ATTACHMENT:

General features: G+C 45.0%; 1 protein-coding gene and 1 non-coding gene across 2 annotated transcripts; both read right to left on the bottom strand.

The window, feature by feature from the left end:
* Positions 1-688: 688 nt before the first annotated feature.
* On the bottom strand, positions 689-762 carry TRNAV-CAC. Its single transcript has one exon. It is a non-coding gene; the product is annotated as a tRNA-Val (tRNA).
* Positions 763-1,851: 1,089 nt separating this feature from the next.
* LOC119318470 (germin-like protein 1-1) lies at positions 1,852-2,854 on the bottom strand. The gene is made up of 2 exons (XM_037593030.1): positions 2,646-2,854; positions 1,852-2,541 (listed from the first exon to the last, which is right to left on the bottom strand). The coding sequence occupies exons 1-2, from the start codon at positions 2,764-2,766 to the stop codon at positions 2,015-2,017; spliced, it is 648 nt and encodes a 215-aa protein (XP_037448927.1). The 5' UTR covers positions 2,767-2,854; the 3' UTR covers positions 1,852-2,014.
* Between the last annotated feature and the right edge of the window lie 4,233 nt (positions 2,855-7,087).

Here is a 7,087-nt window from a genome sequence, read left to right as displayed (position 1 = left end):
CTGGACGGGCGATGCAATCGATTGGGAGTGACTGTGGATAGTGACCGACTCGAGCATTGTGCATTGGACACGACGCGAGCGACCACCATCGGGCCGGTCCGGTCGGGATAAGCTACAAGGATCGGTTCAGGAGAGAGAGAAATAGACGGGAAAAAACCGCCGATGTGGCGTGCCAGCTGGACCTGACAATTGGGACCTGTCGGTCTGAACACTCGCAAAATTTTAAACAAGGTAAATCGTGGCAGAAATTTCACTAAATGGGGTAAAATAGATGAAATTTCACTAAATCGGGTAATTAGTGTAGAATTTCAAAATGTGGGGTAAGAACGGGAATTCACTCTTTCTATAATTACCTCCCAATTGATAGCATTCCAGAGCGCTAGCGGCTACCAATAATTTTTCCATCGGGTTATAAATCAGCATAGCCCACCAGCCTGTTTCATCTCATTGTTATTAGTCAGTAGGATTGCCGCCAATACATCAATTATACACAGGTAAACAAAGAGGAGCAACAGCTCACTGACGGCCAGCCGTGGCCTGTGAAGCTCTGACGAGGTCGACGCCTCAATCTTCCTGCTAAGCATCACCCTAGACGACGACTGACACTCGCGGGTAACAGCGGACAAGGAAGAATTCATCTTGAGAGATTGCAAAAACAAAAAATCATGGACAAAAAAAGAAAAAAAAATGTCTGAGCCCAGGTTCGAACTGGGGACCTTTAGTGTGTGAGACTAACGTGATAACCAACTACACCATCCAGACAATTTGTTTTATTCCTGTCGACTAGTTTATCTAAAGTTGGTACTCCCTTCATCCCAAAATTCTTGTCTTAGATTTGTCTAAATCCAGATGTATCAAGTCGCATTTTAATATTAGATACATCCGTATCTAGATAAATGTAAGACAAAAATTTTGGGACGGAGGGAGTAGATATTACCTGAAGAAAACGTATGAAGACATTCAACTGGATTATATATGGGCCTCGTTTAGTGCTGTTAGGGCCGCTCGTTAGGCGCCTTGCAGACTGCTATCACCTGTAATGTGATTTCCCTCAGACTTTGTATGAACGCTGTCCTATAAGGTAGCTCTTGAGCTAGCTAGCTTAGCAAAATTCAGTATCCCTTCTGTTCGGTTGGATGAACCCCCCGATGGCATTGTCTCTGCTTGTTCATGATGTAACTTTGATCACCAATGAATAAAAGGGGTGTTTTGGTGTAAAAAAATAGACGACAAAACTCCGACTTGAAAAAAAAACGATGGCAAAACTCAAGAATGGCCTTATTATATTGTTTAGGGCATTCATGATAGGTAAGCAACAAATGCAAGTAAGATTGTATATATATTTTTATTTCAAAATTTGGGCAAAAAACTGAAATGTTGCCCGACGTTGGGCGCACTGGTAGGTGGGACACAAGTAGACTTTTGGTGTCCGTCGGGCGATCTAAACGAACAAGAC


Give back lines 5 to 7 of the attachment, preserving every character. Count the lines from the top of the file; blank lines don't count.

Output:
* Positions 763-1,851: 1,089 nt separating this feature from the next.
* LOC119318470 (germin-like protein 1-1) lies at positions 1,852-2,854 on the bottom strand. The gene is made up of 2 exons (XM_037593030.1): positions 2,646-2,854; positions 1,852-2,541 (listed from the first exon to the last, which is right to left on the bottom strand). The coding sequence occupies exons 1-2, from the start codon at positions 2,764-2,766 to the stop codon at positions 2,015-2,017; spliced, it is 648 nt and encodes a 215-aa protein (XP_037448927.1). The 5' UTR covers positions 2,767-2,854; the 3' UTR covers positions 1,852-2,014.
* Between the last annotated feature and the right edge of the window lie 4,233 nt (positions 2,855-7,087).